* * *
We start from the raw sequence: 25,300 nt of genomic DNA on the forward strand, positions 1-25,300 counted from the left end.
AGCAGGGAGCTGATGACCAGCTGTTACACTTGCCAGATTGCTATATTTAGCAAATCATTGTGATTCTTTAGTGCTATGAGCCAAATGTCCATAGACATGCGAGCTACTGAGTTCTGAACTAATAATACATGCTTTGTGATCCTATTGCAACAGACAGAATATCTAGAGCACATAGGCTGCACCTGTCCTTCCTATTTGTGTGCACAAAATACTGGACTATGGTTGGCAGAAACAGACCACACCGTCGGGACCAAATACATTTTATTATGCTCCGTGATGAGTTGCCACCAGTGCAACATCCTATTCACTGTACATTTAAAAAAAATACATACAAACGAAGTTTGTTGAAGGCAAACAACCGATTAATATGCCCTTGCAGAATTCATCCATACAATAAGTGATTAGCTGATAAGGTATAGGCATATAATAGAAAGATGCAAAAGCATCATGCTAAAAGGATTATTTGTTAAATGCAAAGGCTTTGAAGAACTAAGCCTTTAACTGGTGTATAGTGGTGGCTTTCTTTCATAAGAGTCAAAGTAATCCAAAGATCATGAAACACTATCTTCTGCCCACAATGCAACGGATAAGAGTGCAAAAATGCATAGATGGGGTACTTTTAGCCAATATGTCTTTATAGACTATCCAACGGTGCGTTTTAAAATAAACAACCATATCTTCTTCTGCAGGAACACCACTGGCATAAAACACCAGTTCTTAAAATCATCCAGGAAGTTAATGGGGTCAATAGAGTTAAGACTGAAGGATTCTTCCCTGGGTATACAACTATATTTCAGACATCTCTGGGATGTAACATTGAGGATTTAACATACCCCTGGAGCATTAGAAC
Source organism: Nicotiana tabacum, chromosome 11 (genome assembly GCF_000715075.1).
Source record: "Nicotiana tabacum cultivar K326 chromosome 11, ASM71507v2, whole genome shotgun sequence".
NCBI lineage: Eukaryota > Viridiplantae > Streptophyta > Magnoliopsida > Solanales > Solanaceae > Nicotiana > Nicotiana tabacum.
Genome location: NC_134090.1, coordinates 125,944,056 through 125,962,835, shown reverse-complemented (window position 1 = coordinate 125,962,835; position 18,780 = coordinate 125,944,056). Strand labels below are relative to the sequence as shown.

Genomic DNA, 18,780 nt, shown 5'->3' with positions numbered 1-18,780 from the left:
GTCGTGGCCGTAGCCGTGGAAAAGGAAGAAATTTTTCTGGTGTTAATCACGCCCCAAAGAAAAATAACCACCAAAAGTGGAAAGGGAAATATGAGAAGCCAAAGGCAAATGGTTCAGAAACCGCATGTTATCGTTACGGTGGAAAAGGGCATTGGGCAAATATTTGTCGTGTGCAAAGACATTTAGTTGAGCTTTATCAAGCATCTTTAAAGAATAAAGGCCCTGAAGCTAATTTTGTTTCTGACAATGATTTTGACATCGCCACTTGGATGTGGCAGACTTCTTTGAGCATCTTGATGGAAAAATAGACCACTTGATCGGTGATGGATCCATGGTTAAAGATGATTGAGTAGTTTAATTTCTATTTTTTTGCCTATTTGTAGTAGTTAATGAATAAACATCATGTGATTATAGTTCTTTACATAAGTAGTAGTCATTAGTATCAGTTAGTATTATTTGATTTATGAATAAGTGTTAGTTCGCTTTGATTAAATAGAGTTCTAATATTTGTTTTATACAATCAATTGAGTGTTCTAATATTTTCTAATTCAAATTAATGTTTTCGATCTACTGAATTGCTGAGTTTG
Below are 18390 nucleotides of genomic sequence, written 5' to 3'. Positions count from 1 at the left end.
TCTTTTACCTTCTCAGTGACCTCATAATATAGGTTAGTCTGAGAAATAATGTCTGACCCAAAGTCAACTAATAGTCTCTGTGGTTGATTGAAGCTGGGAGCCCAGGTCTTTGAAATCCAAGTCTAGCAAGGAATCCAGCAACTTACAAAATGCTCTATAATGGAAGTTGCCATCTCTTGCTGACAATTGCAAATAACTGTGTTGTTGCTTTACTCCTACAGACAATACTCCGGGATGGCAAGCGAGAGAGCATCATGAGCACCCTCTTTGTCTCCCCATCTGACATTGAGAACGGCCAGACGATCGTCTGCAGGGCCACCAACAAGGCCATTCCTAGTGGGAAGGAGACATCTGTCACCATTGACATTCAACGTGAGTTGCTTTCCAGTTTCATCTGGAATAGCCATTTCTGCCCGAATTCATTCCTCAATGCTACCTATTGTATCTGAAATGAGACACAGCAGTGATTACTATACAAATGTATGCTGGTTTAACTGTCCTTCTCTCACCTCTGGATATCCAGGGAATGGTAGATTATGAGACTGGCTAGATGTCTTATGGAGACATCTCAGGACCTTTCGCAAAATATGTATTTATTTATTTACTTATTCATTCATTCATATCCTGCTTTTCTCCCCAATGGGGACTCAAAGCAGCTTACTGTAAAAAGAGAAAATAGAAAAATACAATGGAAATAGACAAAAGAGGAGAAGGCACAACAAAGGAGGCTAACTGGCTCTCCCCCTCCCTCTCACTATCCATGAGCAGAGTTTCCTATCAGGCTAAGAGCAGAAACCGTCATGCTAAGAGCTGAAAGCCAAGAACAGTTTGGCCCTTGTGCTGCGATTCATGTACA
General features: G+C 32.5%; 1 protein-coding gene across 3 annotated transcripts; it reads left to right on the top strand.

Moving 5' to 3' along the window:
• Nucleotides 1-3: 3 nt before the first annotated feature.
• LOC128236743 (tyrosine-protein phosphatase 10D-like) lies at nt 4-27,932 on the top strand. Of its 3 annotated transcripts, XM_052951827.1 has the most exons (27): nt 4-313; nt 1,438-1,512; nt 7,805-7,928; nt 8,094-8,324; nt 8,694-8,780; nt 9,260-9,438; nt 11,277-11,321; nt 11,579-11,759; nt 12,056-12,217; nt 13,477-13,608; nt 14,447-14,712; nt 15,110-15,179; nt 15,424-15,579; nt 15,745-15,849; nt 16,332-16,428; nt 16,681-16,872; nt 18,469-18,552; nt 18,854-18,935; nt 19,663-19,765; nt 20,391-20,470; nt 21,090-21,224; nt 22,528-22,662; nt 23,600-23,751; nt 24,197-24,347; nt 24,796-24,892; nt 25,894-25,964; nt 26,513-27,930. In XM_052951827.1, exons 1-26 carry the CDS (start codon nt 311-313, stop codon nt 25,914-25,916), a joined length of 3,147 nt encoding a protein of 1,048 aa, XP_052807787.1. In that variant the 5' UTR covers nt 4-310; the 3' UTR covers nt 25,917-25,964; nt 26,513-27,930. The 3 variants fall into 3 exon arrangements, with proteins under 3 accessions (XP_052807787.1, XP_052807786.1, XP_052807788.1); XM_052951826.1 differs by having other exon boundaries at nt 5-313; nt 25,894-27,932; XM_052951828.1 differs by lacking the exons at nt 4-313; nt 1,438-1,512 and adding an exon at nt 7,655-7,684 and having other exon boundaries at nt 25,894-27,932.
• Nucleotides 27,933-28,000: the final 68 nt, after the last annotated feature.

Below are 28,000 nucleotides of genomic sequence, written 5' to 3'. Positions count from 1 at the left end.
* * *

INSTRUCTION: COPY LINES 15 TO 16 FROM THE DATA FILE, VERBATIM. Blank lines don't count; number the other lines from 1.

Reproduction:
• Nucleotides 27,933-28,000: the final 68 nt, after the last annotated feature.

Below are 28,000 nucleotides of genomic sequence, written 5' to 3'. Positions count from 1 at the left end.